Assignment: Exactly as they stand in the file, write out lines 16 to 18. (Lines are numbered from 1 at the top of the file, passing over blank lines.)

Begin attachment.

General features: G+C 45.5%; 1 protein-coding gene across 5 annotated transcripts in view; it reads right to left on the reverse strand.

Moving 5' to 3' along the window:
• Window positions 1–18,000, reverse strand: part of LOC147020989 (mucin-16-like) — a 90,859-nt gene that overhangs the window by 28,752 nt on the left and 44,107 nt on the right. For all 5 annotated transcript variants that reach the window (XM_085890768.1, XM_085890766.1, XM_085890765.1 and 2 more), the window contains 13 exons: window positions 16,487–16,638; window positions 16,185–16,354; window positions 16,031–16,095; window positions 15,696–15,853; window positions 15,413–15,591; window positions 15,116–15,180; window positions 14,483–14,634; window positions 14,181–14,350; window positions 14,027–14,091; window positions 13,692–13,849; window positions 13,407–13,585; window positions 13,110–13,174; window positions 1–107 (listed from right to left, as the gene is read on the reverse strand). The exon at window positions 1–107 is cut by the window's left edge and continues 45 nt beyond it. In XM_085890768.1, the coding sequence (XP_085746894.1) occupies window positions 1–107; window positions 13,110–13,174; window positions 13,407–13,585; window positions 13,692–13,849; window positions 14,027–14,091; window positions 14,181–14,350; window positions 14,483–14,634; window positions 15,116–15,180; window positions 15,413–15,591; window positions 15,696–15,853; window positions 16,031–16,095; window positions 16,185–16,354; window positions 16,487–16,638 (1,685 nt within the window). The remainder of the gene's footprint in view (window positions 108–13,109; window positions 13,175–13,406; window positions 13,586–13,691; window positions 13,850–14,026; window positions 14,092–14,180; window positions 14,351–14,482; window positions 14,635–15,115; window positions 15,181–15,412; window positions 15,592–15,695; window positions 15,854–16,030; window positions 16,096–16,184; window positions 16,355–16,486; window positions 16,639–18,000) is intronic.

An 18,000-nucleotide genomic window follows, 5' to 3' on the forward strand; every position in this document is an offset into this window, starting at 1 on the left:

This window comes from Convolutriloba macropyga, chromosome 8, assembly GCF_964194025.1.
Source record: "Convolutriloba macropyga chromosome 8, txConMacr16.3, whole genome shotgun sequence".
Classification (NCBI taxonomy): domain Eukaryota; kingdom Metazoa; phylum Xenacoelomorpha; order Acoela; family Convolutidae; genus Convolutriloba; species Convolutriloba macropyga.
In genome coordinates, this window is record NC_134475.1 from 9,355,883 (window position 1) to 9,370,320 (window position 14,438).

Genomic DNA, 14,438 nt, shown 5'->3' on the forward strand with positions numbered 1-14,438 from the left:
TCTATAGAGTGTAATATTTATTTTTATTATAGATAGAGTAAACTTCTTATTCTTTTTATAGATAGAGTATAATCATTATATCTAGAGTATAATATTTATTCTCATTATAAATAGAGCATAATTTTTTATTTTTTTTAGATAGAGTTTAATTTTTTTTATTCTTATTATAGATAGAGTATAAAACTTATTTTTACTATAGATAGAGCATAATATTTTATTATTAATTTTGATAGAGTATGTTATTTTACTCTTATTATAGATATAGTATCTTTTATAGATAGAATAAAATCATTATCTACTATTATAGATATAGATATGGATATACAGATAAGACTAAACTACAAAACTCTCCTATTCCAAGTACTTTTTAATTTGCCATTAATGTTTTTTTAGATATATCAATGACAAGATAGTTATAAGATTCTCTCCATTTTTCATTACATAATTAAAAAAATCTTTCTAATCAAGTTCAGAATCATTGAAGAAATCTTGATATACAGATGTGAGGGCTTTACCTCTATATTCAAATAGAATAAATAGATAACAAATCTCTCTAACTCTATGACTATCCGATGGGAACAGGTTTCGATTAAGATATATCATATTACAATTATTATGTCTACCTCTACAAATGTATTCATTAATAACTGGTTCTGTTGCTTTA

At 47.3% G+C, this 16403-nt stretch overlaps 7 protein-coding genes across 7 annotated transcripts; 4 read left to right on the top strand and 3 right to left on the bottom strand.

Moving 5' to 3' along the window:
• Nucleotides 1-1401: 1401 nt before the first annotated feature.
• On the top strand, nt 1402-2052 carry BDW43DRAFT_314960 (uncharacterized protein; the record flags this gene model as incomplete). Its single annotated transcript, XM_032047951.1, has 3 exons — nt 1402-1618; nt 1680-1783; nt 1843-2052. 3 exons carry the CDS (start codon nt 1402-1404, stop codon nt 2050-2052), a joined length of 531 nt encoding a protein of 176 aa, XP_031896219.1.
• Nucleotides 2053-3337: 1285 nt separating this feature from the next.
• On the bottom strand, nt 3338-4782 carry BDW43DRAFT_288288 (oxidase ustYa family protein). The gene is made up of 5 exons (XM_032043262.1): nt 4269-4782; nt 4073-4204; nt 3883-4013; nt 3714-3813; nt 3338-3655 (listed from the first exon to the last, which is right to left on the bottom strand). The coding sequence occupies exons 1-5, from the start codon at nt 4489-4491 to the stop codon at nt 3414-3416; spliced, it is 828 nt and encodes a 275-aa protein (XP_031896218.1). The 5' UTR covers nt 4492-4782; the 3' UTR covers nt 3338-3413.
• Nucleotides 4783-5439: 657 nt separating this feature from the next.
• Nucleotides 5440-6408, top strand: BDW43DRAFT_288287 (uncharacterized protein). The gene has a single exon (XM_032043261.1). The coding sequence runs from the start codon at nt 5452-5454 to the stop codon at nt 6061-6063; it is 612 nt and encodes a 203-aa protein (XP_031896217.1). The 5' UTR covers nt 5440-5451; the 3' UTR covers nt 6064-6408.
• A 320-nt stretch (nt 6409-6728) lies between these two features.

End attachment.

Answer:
• On the bottom strand, nt 3338-4782 carry BDW43DRAFT_288288 (oxidase ustYa family protein). The gene is made up of 5 exons (XM_032043262.1): nt 4269-4782; nt 4073-4204; nt 3883-4013; nt 3714-3813; nt 3338-3655 (listed from the first exon to the last, which is right to left on the bottom strand). The coding sequence occupies exons 1-5, from the start codon at nt 4489-4491 to the stop codon at nt 3414-3416; spliced, it is 828 nt and encodes a 275-aa protein (XP_031896218.1). The 5' UTR covers nt 4492-4782; the 3' UTR covers nt 3338-3413.
• Nucleotides 4783-5439: 657 nt separating this feature from the next.
• Nucleotides 5440-6408, top strand: BDW43DRAFT_288287 (uncharacterized protein). The gene has a single exon (XM_032043261.1). The coding sequence runs from the start codon at nt 5452-5454 to the stop codon at nt 6061-6063; it is 612 nt and encodes a 203-aa protein (XP_031896217.1). The 5' UTR covers nt 5440-5451; the 3' UTR covers nt 6064-6408.